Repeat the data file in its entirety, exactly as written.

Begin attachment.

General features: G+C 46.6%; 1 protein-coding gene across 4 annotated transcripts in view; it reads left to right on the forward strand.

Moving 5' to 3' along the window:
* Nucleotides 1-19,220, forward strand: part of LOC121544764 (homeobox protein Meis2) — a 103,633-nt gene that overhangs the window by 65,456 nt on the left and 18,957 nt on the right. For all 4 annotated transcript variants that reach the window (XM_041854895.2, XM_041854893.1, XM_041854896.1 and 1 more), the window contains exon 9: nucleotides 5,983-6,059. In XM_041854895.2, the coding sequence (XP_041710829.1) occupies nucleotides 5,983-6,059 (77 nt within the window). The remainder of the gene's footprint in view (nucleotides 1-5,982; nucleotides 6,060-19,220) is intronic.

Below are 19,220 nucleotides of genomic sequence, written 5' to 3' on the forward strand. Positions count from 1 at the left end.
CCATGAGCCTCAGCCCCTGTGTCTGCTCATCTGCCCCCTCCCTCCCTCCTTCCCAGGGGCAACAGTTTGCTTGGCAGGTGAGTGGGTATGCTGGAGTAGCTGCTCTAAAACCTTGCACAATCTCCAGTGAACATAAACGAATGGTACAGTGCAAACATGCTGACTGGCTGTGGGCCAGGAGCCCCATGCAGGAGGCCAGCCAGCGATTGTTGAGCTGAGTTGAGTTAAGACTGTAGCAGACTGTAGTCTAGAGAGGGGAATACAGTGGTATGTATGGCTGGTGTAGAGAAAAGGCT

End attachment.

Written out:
General features: G+C 46.6%; 1 protein-coding gene across 4 annotated transcripts in view; it reads left to right on the forward strand.

Moving 5' to 3' along the window:
* Nucleotides 1-19,220, forward strand: part of LOC121544764 (homeobox protein Meis2) — a 103,633-nt gene that overhangs the window by 65,456 nt on the left and 18,957 nt on the right. For all 4 annotated transcript variants that reach the window (XM_041854895.2, XM_041854893.1, XM_041854896.1 and 1 more), the window contains exon 9: nucleotides 5,983-6,059. In XM_041854895.2, the coding sequence (XP_041710829.1) occupies nucleotides 5,983-6,059 (77 nt within the window). The remainder of the gene's footprint in view (nucleotides 1-5,982; nucleotides 6,060-19,220) is intronic.

Below are 19,220 nucleotides of genomic sequence, written 5' to 3' on the forward strand. Positions count from 1 at the left end.
CCATGAGCCTCAGCCCCTGTGTCTGCTCATCTGCCCCCTCCCTCCCTCCTTCCCAGGGGCAACAGTTTGCTTGGCAGGTGAGTGGGTATGCTGGAGTAGCTGCTCTAAAACCTTGCACAATCTCCAGTGAACATAAACGAATGGTACAGTGCAAACATGCTGACTGGCTGTGGGCCAGGAGCCCCATGCAGGAGGCCAGCCAGCGATTGTTGAGCTGAGTTGAGTTAAGACTGTAGCAGACTGTAGTCTAGAGAGGGGAATACAGTGGTATGTATGGCTGGTGTAGAGAAAAGGCT